September 26, 1997


To promote reciprocal openness and transparency, the Parties agreed on a Confidence-Building Measures Agreement (CBMA). The following are its key elements:

  • The Parties agreed that the TMD systems subject to its provisions are: for the United States: the U.S. Army's Theater High-Altitude Area Defense (THAAD) system and the U.S. Navy's Theater-Wide TMD system; for the Russian Federation, Belarus, and Ukraine: the SA-12 system. (Kazakhstan does not possess the SA-12 system.) Additional lower-velocity TMD systems may in the future become subject to the CBMA's provisions as agreed upon by the Parties. All higher-velocity TMD systems will be subject to the CBMA.

  • Ninety days after entry-into-force, the CBMA provides for an initial exchange of data, including data on each Party's own TMD systems and the components (i.e., launcher, interceptor missile, and radar) of each TMD system subject to the CBMA. The data will be updated annually by the Parties.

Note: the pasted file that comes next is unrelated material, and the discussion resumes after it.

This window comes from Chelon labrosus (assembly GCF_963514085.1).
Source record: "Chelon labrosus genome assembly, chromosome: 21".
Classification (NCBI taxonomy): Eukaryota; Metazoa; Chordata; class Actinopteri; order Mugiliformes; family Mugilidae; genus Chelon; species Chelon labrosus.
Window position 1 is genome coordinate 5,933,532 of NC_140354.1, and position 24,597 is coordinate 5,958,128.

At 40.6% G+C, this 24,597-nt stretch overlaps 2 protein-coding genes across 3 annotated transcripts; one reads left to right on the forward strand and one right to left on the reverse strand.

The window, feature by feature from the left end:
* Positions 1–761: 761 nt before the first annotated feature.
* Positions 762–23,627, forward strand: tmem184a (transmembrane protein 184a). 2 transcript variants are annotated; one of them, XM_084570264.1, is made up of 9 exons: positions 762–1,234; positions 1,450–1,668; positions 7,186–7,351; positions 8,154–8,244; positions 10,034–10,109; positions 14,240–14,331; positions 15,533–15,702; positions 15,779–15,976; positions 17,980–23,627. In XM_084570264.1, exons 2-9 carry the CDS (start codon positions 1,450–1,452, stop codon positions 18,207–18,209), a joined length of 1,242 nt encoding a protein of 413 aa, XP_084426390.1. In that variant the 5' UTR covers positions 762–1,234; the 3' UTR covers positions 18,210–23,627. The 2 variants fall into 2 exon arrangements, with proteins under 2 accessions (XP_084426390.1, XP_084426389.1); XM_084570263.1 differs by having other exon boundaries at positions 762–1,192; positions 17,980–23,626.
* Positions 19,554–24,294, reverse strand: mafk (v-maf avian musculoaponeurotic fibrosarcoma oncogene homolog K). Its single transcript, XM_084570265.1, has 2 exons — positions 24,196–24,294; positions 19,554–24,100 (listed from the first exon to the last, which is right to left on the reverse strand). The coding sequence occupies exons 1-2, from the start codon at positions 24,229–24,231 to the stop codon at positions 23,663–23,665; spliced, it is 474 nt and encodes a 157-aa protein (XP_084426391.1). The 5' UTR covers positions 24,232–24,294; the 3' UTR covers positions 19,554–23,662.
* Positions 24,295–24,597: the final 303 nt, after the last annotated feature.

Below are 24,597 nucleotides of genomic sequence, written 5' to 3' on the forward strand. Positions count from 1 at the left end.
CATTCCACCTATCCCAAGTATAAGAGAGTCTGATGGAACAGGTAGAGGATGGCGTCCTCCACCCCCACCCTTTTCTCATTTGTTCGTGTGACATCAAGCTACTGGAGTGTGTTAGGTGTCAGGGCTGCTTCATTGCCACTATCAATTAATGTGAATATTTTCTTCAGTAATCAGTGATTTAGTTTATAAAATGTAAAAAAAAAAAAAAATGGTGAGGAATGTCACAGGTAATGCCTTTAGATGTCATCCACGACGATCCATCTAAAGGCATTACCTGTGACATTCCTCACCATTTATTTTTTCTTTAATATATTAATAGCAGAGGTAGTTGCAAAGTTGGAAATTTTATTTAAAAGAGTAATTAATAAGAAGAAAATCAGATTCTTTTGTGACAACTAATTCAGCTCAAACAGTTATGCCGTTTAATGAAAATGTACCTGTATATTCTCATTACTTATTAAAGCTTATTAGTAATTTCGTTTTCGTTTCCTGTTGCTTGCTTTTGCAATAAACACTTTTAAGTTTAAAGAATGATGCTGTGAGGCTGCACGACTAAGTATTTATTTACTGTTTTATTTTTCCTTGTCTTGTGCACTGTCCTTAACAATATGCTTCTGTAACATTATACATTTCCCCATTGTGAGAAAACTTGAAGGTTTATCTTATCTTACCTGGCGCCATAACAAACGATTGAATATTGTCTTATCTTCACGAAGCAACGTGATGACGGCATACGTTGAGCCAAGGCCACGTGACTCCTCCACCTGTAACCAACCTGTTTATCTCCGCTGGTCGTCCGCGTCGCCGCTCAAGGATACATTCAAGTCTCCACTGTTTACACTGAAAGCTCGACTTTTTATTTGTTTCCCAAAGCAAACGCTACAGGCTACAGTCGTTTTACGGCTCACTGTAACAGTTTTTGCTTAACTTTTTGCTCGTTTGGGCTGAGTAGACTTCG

• The Parties are obligated to provide notifications regarding their respective country's test ranges from which TMD systems subject to the CBMA will be tested, and requires notification --10 days in advance -- of any test launches of interceptor missiles of TMD systems subject to the CBMA in which ballistic target-missiles are used.

  • The Parties may provide additional information on a voluntary basis.

  • The Parties will consider, within the Standing Consultative Commission (SCC), appropriate proposals to enhance the viability of the CBMA.

  • Each Party may implement voluntary measures to enhance transparency, for example, through arranging demonstrations or tests of TMD systems which the other Parties may be invited to observe.

The CBMA will enter into force simultaneously with the Agreed Statements relating to lower- and higher-velocity TMD systems, and will remain in force as long as either of those Agreed Statements remains in force.